As a second-year medical student at the UBC Southern Medical Program, I had the privilege of attending the 2020 IHI National Forum. Under normal circumstances this conference would’ve taken place in Orlando, Florida. Instead, I participated from the comfort of my living room couch. Despite the change in setting, I feel tremendously fortunate to have taken part in this event alongside healthcare professionals and students from around the world.

Upon logging onto the online platform, I was impressed by the incredible variety of sessions that were available for us to attend. Over three days, the speakers covered a broad range of subjects from the technical and operational to issues of social equity, with a unifying theme of patient-centred and quality care. Some of the subject areas included patient flow in hospitals and strategies to improve efficiency, optimizing telehealth, the Black Lives Matter movement and maintaining compassion during burnout. Many of the presenters were speaking to their experiences working the frontline of the pandemic, discussing lessons learned from this unprecedented year.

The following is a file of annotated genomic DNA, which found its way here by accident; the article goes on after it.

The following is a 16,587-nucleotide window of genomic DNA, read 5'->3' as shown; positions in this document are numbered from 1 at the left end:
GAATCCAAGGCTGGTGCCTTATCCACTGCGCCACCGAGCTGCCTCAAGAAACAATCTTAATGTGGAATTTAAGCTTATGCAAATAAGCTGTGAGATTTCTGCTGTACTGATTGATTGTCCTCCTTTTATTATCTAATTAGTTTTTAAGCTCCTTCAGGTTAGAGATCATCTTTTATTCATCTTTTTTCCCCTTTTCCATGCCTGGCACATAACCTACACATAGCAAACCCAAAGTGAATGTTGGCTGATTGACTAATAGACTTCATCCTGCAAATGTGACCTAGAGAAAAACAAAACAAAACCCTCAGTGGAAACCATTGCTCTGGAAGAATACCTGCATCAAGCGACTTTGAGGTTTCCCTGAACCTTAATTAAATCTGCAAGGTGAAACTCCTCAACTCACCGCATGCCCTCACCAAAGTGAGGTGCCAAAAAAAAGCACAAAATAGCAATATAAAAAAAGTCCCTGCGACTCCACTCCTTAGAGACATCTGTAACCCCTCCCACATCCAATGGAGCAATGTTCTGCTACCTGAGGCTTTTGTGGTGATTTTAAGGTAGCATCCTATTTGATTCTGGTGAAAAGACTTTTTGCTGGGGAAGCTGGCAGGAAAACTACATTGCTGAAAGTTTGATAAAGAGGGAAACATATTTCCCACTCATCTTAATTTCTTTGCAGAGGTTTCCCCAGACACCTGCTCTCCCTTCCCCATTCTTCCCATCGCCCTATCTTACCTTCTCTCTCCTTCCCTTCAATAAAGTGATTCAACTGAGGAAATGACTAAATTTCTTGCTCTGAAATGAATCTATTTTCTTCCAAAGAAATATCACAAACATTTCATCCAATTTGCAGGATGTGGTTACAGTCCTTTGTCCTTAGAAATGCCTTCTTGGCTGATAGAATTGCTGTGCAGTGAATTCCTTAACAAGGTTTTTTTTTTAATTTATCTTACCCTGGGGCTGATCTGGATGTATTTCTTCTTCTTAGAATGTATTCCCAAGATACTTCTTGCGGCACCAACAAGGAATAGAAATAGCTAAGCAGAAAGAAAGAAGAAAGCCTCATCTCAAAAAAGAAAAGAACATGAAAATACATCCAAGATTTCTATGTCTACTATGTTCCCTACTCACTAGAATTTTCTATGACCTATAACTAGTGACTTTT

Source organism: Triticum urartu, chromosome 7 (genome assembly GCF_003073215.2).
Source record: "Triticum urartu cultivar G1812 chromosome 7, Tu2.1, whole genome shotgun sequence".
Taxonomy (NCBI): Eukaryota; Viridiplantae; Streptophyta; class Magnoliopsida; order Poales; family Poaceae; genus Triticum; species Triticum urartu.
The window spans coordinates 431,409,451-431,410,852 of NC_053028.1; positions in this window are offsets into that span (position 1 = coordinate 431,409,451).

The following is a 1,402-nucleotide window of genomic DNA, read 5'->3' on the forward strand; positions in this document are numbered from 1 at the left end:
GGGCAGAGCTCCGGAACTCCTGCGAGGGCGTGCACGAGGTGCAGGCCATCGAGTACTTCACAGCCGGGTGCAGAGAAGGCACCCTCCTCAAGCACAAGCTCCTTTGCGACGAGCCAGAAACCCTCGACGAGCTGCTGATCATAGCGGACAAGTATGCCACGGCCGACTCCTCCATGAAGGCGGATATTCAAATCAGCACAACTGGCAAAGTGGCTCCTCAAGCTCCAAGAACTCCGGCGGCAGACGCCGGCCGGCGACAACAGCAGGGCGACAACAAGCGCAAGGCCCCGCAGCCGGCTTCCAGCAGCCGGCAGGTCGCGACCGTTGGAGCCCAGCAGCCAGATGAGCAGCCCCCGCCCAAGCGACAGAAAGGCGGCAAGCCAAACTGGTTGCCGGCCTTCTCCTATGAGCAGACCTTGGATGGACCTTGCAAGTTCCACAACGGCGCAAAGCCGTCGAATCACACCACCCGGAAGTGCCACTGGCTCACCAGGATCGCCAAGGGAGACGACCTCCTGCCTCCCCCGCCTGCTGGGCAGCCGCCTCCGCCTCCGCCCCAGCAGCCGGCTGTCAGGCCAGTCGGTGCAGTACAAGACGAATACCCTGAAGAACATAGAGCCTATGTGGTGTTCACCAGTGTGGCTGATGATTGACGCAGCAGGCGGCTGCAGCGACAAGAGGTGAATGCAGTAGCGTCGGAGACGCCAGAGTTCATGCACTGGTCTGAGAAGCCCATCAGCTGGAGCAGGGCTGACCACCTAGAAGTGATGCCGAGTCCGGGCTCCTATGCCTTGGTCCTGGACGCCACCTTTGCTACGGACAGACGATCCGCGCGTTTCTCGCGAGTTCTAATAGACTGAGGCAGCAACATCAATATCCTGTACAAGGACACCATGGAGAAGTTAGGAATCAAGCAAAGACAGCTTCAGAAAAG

I was very interested to attend the session “When Crises Collide: Sustaining Opioid & Substance Use Disorder Priorities in the Face of a Global Pandemic”, as this is a subject close to my heart. Beyond discussing the impact of COVID-19 and how it has exacerbated the existing opioid epidemic, the panel of speakers provided concrete actions we can take as individuals to enable system-wide changes. As a student, I often feel like a very small part of an enormous system. I was reminded that small changes to combat our own biases and stigma can be an important catalyst for change.